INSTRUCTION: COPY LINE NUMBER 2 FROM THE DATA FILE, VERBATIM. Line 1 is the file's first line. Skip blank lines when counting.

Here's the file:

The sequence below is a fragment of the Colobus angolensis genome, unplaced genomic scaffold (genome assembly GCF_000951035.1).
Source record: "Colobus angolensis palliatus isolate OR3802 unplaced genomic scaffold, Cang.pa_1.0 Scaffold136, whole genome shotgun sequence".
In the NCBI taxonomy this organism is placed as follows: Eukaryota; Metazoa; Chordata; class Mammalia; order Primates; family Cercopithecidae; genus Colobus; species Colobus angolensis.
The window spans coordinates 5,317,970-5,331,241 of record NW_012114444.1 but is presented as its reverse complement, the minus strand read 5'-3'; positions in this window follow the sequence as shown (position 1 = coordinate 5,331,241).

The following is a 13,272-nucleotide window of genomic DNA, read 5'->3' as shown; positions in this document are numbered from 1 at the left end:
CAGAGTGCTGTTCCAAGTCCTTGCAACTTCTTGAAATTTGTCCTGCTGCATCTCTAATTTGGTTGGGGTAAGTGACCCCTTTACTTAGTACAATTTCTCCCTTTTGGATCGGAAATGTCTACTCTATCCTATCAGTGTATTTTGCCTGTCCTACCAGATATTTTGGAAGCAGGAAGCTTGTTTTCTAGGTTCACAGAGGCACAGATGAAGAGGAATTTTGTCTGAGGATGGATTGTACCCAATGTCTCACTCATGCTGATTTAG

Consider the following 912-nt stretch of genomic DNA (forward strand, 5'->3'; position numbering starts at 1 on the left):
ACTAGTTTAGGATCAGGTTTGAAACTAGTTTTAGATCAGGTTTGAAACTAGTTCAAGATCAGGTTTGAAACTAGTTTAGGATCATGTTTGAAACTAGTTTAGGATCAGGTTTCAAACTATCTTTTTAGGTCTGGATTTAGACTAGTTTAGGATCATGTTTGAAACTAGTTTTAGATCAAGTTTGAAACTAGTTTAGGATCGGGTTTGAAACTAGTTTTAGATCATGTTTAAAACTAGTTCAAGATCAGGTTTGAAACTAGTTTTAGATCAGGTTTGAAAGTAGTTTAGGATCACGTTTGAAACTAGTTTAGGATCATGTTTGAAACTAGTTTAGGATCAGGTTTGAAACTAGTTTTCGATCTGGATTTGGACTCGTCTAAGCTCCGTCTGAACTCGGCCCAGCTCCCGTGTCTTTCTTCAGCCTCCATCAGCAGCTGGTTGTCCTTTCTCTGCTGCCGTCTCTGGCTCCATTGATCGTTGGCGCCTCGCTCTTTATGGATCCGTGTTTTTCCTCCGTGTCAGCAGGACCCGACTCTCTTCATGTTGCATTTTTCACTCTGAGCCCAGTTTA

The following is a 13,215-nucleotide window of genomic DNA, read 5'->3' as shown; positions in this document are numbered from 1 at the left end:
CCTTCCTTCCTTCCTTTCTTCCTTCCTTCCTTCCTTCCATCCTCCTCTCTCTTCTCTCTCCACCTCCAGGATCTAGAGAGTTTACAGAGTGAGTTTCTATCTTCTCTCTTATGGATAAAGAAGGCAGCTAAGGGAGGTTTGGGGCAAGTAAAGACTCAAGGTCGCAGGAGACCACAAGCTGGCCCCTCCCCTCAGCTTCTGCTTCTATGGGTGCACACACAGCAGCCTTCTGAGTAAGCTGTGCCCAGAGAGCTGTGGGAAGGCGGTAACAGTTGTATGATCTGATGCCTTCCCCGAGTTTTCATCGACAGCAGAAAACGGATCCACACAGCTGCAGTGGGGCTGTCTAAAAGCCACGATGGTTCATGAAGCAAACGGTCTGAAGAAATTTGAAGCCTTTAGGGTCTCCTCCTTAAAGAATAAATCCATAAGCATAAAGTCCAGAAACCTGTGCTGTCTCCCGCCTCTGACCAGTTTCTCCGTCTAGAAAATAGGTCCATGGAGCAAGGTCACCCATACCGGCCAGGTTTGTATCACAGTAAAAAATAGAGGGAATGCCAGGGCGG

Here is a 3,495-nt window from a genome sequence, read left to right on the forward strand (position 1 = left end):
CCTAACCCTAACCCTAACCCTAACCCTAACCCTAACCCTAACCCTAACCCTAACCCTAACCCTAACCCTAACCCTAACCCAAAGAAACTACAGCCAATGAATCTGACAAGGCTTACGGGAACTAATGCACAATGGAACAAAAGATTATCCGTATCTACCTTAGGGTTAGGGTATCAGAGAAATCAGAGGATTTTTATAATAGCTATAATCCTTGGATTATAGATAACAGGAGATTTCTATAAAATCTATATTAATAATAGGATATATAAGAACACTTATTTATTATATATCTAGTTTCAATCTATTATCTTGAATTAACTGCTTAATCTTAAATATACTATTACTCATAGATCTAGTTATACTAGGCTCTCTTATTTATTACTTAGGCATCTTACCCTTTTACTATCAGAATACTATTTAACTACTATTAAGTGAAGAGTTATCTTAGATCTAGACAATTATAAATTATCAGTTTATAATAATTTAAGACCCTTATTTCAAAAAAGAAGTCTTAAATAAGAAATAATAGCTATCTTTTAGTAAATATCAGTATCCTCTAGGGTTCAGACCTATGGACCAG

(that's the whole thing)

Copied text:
Source record: "Colobus angolensis palliatus isolate OR3802 unplaced genomic scaffold, Cang.pa_1.0 Scaffold136, whole genome shotgun sequence".